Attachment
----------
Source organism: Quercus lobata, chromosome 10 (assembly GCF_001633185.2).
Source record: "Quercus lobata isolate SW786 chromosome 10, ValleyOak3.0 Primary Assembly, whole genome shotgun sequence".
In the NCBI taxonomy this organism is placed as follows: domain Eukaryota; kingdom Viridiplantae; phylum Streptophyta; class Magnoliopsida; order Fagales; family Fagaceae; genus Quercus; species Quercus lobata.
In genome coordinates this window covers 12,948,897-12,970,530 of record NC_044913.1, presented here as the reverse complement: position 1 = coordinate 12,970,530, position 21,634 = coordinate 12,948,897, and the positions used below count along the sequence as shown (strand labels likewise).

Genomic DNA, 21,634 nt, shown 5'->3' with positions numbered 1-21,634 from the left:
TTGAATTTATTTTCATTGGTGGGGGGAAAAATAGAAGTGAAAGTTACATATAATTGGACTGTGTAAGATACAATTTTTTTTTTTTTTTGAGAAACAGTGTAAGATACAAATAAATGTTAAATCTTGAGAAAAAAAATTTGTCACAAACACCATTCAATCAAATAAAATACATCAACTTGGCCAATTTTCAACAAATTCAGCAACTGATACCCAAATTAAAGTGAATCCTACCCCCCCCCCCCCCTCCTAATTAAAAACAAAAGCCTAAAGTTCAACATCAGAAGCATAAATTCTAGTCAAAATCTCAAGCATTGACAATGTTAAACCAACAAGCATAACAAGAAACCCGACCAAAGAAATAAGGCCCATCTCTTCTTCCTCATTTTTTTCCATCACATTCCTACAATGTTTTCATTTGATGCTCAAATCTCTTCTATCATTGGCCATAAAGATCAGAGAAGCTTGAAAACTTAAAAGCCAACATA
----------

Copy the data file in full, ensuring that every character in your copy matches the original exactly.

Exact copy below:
Source organism: Quercus lobata, chromosome 10 (assembly GCF_001633185.2).
Source record: "Quercus lobata isolate SW786 chromosome 10, ValleyOak3.0 Primary Assembly, whole genome shotgun sequence".
In the NCBI taxonomy this organism is placed as follows: domain Eukaryota; kingdom Viridiplantae; phylum Streptophyta; class Magnoliopsida; order Fagales; family Fagaceae; genus Quercus; species Quercus lobata.
In genome coordinates this window covers 12,948,897-12,970,530 of record NC_044913.1, presented here as the reverse complement: position 1 = coordinate 12,970,530, position 21,634 = coordinate 12,948,897, and the positions used below count along the sequence as shown (strand labels likewise).

Genomic DNA, 21,634 nt, shown 5'->3' with positions numbered 1-21,634 from the left:
TTGAATTTATTTTCATTGGTGGGGGGAAAAATAGAAGTGAAAGTTACATATAATTGGACTGTGTAAGATACAATTTTTTTTTTTTTTTGAGAAACAGTGTAAGATACAAATAAATGTTAAATCTTGAGAAAAAAAATTTGTCACAAACACCATTCAATCAAATAAAATACATCAACTTGGCCAATTTTCAACAAATTCAGCAACTGATACCCAAATTAAAGTGAATCCTACCCCCCCCCCCCCCTCCTAATTAAAAACAAAAGCCTAAAGTTCAACATCAGAAGCATAAATTCTAGTCAAAATCTCAAGCATTGACAATGTTAAACCAACAAGCATAACAAGAAACCCGACCAAAGAAATAAGGCCCATCTCTTCTTCCTCATTTTTTTCCATCACATTCCTACAATGTTTTCATTTGATGCTCAAATCTCTTCTATCATTGGCCATAAAGATCAGAGAAGCTTGAAAACTTAAAAGCCAACATA